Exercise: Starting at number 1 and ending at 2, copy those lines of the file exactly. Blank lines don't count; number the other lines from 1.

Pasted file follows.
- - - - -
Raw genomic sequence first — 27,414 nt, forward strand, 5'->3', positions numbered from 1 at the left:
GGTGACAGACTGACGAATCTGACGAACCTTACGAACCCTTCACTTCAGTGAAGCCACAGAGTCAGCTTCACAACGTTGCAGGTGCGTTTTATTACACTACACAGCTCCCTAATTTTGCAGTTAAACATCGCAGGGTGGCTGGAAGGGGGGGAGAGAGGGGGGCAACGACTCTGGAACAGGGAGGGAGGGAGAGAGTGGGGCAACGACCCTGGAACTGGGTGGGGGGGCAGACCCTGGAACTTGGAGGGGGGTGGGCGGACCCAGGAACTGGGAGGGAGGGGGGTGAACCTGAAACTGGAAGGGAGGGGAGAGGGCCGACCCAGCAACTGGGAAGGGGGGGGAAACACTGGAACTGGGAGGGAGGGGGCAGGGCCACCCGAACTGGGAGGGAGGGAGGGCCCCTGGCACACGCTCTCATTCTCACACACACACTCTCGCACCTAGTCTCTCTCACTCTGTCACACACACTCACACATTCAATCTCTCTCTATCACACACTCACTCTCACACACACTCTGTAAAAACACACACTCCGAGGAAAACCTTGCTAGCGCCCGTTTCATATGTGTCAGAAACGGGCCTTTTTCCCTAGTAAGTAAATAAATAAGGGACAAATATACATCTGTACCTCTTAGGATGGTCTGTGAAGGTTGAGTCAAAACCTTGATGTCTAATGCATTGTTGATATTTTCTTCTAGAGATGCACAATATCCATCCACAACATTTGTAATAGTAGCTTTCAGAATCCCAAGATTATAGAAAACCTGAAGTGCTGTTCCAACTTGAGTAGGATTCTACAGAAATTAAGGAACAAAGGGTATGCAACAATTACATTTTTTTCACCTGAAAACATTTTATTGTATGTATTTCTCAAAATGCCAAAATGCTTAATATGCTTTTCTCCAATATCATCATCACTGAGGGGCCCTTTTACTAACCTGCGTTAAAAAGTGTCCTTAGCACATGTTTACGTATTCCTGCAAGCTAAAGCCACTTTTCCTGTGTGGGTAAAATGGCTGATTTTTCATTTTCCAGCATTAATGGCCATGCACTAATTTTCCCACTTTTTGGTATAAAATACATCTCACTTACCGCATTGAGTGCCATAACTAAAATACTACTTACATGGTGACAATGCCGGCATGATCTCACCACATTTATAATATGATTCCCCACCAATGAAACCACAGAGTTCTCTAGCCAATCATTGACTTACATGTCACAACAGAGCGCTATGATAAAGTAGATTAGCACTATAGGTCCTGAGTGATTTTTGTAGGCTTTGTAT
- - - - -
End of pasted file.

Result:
Raw genomic sequence first — 27,414 nt, forward strand, 5'->3', positions numbered from 1 at the left:
GGTGACAGACTGACGAATCTGACGAACCTTACGAACCCTTCACTTCAGTGAAGCCACAGAGTCAGCTTCACAACGTTGCAGGTGCGTTTTATTACACTACACAGCTCCCTAATTTTGCAGTTAAACATCGCAGGGTGGCTGGAAGGGGGGGAGAGAGGGGGGCAACGACTCTGGAACAGGGAGGGAGGGAGAGAGTGGGGCAACGACCCTGGAACTGGGTGGGGGGGCAGACCCTGGAACTTGGAGGGGGGTGGGCGGACCCAGGAACTGGGAGGGAGGGGGGTGAACCTGAAACTGGAAGGGAGGGGAGAGGGCCGACCCAGCAACTGGGAAGGGGGGGGAAACACTGGAACTGGGAGGGAGGGGGCAGGGCCACCCGAACTGGGAGGGAGGGAGGGCCCCTGGCACACGCTCTCATTCTCACACACACACTCTCGCACCTAGTCTCTCTCACTCTGTCACACACACTCACACATTCAATCTCTCTCTATCACACACTCACTCTCACACACACTCTGTAAAAACACACACTCCGAGGAAAACCTTGCTAGCGCCCGTTTCATATGTGTCAGAAACGGGCCTTTTTCCCTAGTAAGTAAATAAATAAGGGACAAATATACATCTGTACCTCTTAGGATGGTCTGTGAAGGTTGAGTCAAAACCTTGATGTCTAATGCATTGTTGATATTTTCTTCTAGAGATGCACAATATCCATCCACAACATTTGTAATAGTAGCTTTCAGAATCCCAAGATTATAGAAAACCTGAAGTGCTGTTCCAACTTGAGTAGGATTCTACAGAAATTAAGGAACAAAGGGTATGCAACAATTACATTTTTTTCACCTGAAAACATTTTATTGTATGTATTTCTCAAAATGCCAAAATGCTTAATATGCTTTTCTCCAATATCATCATCACTGAGGGGCCCTTTTACTAACCTGCGTTAAAAAGTGTCCTTAGCACATGTTTACGTATTCCTGCAAGCTAAAGCCACTTTTCCTGTGTGGGTAAAATGGCTGATTTTTCATTTTCCAGCATTAATGGCCATGCACTAATTTTCCCACTTTTTGGTATAAAATACATCTCACTTACCGCATTGAGTGCCATAACTAAAATACTACTTACATGGTGACAATGCCGGCATGATCTCACCACATTTATAATATGATTCCCCACCAATGAAACCACAGAGTTCTCTAGCCAATCATTGACTTACATGTCACAACAGAGCGCTATGATAAAGTAGATTAGCACTATAGGTCCTGAGTGATTTTTGTAGGCTTTGTAT